Cameron says UK must stay close to the EU after Brexit

Theresa May launched herself into the political fray in 1986 at the height of the Thatcher era Dylan Martinez  Reuters

Theresa May launched herself into the political fray in 1986 at the height of the Thatcher era Dylan Martinez Reuters

Apart from the task of executing Brexit, May must try to unite a divided party and a nation in which many, on the evidence of the referendum, feel angry with the political elite and left behind by the forces of globalization. "For many of them, it was a howl of pain".

This can be seen right now in what is going on in Britain.

The larger question is what relationship the United Kingdom will have with the European Union once it has pulled out. This has already been evident with rates decreasing following the Brexit vote. She was a lightweight who would never normally be seen as a potential prime minister, and her views were so extreme - marriage should only be for Christians, not gays; bring back fox-hunting - that she probably could not win a general election.

The same uncertainty is felt at universities that have relied on a steady influx of students from European Union countries to help balance the financial books, and at cultural institutions that have depended on European Union funding to help pay for exhibits and performances.

Of course, it all goes back to David Cameron.

"When we take the big calls we'll think not of the powerful but you, when we pass new laws we'll listen not to the mighty but to you, when it comes to taxes we'll prioritise not the wealthy but you". He could not. After a "remain" campaign that was widely criticized as lackluster, the "leave" vote triumphed.

And the fact that the British leadership change is happening quickly and calmly, after colorful figures such as Johnson bowed out early on, mean that the two countries can get down to business without delay. Theresa May will become Britain's new Minister on Wednesday. As such, she hasn't often addressed a range of key issues between the two countries, including defense, trade and diplomacy, that aren't part of her current responsibilities. The challenge claims that only Parliament can initiate Britain's withdrawal from the EU.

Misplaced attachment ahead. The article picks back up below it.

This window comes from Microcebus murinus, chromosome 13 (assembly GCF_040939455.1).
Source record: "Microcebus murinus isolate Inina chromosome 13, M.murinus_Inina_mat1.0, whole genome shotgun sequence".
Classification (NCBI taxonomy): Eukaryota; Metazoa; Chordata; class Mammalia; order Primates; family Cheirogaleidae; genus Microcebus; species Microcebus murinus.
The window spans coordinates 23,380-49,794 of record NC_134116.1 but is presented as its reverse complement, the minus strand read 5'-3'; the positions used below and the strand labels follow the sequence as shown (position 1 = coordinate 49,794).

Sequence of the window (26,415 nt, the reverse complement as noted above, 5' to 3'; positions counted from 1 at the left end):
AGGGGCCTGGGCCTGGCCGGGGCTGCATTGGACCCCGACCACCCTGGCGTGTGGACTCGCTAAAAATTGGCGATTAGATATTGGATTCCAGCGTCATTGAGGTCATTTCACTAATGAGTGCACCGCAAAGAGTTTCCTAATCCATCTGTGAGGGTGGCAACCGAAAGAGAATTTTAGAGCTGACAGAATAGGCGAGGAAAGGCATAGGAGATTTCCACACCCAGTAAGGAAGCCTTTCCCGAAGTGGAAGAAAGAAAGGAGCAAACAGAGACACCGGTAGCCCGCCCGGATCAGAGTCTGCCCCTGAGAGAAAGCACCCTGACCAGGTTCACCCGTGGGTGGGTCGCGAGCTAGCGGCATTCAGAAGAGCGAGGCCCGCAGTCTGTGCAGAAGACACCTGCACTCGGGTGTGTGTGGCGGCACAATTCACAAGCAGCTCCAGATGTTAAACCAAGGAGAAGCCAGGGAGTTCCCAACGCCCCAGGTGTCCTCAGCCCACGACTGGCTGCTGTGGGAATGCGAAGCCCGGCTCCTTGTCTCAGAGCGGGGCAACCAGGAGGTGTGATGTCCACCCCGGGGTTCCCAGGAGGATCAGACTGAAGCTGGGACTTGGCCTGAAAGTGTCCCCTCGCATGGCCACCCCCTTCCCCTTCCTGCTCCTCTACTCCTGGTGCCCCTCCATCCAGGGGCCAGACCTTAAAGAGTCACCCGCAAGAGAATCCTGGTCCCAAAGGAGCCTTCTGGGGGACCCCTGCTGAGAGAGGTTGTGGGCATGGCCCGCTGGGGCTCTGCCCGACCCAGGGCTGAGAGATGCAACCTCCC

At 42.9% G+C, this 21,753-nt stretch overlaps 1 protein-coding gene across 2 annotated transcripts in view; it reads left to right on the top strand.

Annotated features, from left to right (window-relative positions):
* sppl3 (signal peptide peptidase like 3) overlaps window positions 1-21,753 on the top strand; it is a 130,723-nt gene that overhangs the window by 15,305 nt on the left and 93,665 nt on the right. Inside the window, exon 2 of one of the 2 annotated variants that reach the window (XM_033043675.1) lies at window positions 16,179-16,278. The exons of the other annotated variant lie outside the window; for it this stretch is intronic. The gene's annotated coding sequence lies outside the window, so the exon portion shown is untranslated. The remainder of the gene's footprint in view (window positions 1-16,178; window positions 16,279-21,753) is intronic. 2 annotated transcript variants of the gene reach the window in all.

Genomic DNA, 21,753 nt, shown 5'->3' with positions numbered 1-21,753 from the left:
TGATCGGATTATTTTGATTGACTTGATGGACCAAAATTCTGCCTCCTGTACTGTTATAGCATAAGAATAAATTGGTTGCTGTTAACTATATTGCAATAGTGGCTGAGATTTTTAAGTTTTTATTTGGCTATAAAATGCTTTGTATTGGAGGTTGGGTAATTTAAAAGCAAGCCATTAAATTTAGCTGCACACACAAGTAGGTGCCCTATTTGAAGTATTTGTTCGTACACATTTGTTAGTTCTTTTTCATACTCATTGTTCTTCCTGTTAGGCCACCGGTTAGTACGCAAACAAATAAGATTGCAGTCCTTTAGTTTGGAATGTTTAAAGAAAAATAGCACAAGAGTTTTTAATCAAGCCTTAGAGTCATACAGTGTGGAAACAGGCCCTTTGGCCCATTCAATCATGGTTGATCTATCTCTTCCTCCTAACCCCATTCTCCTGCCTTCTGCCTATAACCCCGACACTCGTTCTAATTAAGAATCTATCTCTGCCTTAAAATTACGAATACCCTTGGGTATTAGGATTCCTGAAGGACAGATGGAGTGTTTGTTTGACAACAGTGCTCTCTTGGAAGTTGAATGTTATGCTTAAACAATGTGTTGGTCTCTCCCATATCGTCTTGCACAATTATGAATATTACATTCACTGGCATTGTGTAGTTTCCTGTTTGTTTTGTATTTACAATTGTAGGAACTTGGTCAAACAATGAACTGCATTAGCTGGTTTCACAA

Before joining parliament he worked at Chase Manhattan Bank in NY and then at Deutsche Bank, where he focused on helping raise investment in developing countries. First, names would be nominated for the position.

German Chancellor Merkel will be May's most important counterpart on the continent as the process unfolds.

Banks and other financial firms employ more than 2 million people across Britain. The total membership of the Conservative Party is around 150,000, and there are rules in place to stop new members from being eligible to vote in leadership contests.

And that includes with the three high profile Brexit campaigners all of whom had eyes on number 10. One was then eliminated and another dropped out.

In the previous round of balloting, May took 199 of the votes of her fellow MPs, while Leadsom came in second with only 84. Britain geared up for a summer of more political campaigning.

She presented herself as the candidate of unity and experience who will "make a success" of Brexit.

That is when Ms May will start to announce a handful of senior posts, from Wednesday evening through to the rest on Thursday.

May isn't unelected, per se.

May worked in finance, including at the Bank of England, before being elected as MP for the London commuter town of Maidenhead in 1997.

The thing is, everyone knows that's not how it works in practice. As she put it, the referendum was not just a vote against the European Union but also "a vote for serious change". In the recent referendum, 17,410,742 voted to leave the E.U. Some polls had suggested that May would be neck and neck with Leadsom in September's leadership vote.

"It will require somebody that has an ability to hold lots of information, who can be on point, somebody who's got a quick mind, an iron will, a certain charm when they're negotiating", Ruth Davidson, leader of the Scottish Conservatives, told reporters in Westminster. The opposition Labour Party now has its own leadership woes.

Corbyn has clung to his job, citing support from the party grassroots members, and the 116-year-old party is now locked in a bitter power tussle that risks destroying it. Since the vote, she has made clear that "Brexit means Brexit".

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